Great Novels. Great Opening Lines.

“Death is my beat. I make my living from it. I forge my professional reputation on it. I treat it with the passion and precision of an undertaker…”

So begins Michael Connelly’s classic thriller The Poet.  For my money those lines are among the best openings of any mystery or thriller I know.

Just about everyone agrees the first sentence or two or maybe even three are often the most important sentences in a novel. They set the tone. They draw the reader into the story. Maybe they introduce the lead character. Or just the setting.   I thought it would be fun to explore some opening lines I think really work. Some of the books are timeless classics. Others just really good books. Here, in no particular order, are a baker’s dozen plus one of my favorites:

“Jack Torrance thought: Officious little prick.” The Shining by Stephen King.

Indian summer is like a woman. Ripe, hotly passionate but fickle…” Peyton Place by Grace Metalious.

“Scarlett O’Hara was not beautiful, but men seldom realized it when caught by her charm as the Tarleton twins were.” Gone With the Wind, Margaret Mitchell.

Call me Ishmael.” Moby Dick, Herman Melville.

“Last night I dreamt I went to Manderley again. Rebecca by Daphne DuMaurier.

“It is cold at 6:40 in the morning of a March day in Paris and seems even colder when a man is about to be executed by firing squad.” Day of the Jackel by Frederick Forsyth.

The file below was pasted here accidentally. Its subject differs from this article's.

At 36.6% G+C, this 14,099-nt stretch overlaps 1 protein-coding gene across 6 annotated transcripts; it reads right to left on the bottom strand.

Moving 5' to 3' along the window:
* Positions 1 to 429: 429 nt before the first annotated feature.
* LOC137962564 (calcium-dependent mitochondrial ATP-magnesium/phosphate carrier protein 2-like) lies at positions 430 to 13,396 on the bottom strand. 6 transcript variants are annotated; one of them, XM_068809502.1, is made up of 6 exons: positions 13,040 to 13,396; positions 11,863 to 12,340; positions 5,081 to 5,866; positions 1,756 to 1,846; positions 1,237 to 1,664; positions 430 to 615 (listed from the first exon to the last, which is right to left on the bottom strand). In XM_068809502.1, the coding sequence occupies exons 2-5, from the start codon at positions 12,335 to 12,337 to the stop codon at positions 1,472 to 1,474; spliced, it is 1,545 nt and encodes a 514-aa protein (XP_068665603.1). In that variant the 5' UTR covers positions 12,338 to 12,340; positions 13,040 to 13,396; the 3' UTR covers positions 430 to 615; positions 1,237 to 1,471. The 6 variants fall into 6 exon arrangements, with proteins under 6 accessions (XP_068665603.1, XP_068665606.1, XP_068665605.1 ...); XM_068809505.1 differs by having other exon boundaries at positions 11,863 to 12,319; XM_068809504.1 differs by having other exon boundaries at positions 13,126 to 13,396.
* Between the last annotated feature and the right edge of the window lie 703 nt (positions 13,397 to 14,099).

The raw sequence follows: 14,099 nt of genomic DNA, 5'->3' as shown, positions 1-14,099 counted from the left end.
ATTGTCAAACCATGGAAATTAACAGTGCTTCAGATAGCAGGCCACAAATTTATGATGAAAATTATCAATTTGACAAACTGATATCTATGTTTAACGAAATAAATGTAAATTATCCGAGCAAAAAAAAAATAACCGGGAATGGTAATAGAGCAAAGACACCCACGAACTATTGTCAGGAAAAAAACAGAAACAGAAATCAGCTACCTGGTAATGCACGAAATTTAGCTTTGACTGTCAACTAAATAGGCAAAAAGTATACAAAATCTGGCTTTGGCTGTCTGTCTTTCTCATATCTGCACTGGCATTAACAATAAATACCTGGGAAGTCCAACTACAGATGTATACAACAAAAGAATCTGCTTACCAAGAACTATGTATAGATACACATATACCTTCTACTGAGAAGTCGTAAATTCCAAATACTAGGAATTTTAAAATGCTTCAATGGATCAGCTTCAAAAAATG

“It is a truth universally acknowledged, that a single man in possession of a good fortune, must be in want of a wife.” Pride and Prejudice by Jane Austen.

“If you really want to hear about it, the first thing you’ll probably want to know is where I was born, and what my lousy childhood was like, and how my parents were occupied and all before they had me, and all that David Copperfield kind of crap, but I don’t feel like going into it, if you want to know the truth.” Catcher in the Rye by J.D. Salinger.

“This is the saddest story I have ever heard.” The Good Soldier by Ford Madox Ford.

“They shoot the white girl first.” Paradise by Toni Morrison.

“I first heard Personville called Poisonville by a red-haired mucker named Hickey Dewey in the Big Ship in Butte.” Red Harvest by Dashiell Hammett

“Garp’s mother, Jenny Fields, was arrested in Boston in 1942, for wounding a man in a movie theatre.” The World According to Garp by John Irving.

“Whether I shall turn out to be the hero of my own life, or whether that station will be held by anybody else, these pages must show. To begin my life with the beginning of my life, I record that I was boren (as I have been informed and believe) at twelve o’clock at night.” David Copperfield by Charles Dickens.

And finally, one extra that I probably shouldn’t include in such august literary company but since this is my blog, what the hell:

“Fog can be a sudden thing on the Maine coast.” The Cutting by James Hayman.

If anyone has any other particular favorites they’d like to mention, please send them in. I’d love to hear from you.

2 Responses to “Great Novels. Great Opening Lines.”

  1. Jeremy Lin Says:

    Jeremy Lin…

    […]Great Novels. Great Opening Lines. – Musings of a Murderous Mind: James Hayman’s Blog[…]…

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